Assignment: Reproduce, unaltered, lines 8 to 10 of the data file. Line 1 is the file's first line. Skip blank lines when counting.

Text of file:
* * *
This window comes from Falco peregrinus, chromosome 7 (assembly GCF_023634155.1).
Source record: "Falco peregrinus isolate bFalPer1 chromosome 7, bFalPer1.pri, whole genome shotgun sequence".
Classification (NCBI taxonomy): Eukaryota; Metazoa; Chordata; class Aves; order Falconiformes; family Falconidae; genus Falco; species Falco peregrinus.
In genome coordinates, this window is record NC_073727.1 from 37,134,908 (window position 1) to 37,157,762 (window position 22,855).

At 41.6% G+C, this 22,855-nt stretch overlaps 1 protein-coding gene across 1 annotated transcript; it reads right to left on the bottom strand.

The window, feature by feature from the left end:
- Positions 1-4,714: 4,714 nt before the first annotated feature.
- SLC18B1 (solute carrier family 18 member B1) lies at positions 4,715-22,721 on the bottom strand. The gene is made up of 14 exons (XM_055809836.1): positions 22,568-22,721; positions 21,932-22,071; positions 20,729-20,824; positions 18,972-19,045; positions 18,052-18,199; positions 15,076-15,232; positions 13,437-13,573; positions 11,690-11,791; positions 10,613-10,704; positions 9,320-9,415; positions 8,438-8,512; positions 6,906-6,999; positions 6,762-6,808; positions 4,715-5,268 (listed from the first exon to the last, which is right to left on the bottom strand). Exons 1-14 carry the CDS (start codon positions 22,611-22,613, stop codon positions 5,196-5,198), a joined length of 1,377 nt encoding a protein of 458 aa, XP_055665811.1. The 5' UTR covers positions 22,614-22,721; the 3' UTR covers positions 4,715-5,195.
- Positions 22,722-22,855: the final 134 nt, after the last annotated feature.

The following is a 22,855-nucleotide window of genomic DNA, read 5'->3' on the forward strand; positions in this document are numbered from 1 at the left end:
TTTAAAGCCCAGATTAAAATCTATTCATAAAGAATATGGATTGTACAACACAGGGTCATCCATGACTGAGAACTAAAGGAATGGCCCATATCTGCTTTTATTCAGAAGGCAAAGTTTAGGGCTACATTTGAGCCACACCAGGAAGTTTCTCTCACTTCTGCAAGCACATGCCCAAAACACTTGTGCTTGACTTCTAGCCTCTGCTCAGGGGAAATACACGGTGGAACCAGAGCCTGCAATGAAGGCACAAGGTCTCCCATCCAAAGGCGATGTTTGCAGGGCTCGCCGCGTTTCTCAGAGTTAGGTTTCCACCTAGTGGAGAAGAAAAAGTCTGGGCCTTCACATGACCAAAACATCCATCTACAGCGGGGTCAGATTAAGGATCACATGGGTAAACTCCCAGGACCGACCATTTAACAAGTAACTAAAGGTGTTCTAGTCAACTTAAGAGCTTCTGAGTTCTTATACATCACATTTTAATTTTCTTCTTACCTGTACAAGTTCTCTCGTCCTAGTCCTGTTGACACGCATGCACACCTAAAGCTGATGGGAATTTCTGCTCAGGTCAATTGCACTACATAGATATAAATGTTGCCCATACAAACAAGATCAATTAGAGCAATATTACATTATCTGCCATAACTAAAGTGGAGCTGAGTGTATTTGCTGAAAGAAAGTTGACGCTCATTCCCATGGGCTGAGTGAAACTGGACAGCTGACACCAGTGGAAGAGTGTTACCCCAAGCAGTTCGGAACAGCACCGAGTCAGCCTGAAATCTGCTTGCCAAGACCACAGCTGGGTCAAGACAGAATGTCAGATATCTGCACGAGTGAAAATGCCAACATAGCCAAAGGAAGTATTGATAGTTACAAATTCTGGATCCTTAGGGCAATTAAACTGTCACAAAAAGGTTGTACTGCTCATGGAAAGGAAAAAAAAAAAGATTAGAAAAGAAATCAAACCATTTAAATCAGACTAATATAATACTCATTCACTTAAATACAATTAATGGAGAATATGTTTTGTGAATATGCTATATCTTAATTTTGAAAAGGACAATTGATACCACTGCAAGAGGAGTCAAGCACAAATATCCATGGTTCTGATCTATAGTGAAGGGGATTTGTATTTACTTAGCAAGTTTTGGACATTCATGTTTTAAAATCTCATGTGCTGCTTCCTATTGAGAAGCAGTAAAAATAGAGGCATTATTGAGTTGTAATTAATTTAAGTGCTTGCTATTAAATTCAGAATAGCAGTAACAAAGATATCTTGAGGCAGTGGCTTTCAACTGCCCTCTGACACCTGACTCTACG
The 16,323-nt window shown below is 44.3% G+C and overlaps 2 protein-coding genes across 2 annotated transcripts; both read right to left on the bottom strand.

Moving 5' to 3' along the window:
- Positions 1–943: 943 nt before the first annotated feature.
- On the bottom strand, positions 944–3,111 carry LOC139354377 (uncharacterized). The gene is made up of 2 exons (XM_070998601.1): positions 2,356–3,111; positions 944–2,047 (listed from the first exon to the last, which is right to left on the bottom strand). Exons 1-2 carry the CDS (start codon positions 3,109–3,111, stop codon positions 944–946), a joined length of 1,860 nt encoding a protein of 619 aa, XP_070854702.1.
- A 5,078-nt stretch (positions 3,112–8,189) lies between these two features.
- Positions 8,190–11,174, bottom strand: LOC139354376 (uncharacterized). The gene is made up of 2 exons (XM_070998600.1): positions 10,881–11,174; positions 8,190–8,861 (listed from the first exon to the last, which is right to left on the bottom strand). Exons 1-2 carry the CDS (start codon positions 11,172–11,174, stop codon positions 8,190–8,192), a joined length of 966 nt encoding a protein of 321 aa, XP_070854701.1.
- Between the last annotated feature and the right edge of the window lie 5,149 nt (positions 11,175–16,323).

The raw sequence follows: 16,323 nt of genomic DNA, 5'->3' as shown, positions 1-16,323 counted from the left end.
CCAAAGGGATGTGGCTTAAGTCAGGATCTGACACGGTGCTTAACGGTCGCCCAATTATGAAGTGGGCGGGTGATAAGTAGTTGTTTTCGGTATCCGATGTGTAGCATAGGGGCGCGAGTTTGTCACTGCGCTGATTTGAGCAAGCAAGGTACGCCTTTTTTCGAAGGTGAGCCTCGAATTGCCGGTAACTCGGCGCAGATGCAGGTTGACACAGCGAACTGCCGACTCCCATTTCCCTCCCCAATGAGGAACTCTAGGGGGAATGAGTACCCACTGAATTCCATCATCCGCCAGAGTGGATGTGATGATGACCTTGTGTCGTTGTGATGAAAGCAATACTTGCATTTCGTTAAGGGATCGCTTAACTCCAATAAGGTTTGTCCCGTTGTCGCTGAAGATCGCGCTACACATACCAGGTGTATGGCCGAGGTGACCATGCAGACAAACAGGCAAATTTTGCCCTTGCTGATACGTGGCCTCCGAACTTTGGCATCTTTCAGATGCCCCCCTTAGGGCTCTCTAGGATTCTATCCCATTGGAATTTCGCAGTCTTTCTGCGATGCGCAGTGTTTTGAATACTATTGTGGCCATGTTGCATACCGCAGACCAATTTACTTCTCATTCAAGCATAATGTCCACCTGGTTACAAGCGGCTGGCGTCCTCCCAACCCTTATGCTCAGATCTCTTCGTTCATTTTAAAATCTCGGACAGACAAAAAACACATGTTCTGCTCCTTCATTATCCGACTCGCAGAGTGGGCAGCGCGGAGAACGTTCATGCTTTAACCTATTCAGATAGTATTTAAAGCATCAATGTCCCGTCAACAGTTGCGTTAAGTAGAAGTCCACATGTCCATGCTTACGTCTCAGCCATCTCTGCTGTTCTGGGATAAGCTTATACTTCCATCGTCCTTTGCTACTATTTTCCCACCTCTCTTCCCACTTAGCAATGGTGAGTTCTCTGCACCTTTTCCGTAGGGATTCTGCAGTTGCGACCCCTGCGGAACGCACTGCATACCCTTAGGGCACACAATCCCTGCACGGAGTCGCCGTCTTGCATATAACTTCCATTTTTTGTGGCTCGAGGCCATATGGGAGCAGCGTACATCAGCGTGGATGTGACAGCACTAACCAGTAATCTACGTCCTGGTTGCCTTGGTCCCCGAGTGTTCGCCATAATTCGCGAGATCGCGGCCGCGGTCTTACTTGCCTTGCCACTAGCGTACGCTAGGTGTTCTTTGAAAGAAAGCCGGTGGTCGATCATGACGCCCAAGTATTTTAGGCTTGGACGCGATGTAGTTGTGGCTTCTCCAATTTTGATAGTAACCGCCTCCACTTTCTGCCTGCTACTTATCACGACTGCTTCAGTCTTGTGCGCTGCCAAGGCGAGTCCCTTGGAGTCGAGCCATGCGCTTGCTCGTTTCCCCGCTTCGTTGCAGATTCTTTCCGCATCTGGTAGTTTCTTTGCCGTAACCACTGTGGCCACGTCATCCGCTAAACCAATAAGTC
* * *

- SLC18B1 (solute carrier family 18 member B1) lies at positions 4,715-22,721 on the bottom strand. The gene is made up of 14 exons (XM_055809836.1): positions 22,568-22,721; positions 21,932-22,071; positions 20,729-20,824; positions 18,972-19,045; positions 18,052-18,199; positions 15,076-15,232; positions 13,437-13,573; positions 11,690-11,791; positions 10,613-10,704; positions 9,320-9,415; positions 8,438-8,512; positions 6,906-6,999; positions 6,762-6,808; positions 4,715-5,268 (listed from the first exon to the last, which is right to left on the bottom strand). Exons 1-14 carry the CDS (start codon positions 22,611-22,613, stop codon positions 5,196-5,198), a joined length of 1,377 nt encoding a protein of 458 aa, XP_055665811.1. The 5' UTR covers positions 22,614-22,721; the 3' UTR covers positions 4,715-5,195.
- Positions 22,722-22,855: the final 134 nt, after the last annotated feature.

The following is a 22,855-nucleotide window of genomic DNA, read 5'->3' on the forward strand; positions in this document are numbered from 1 at the left end: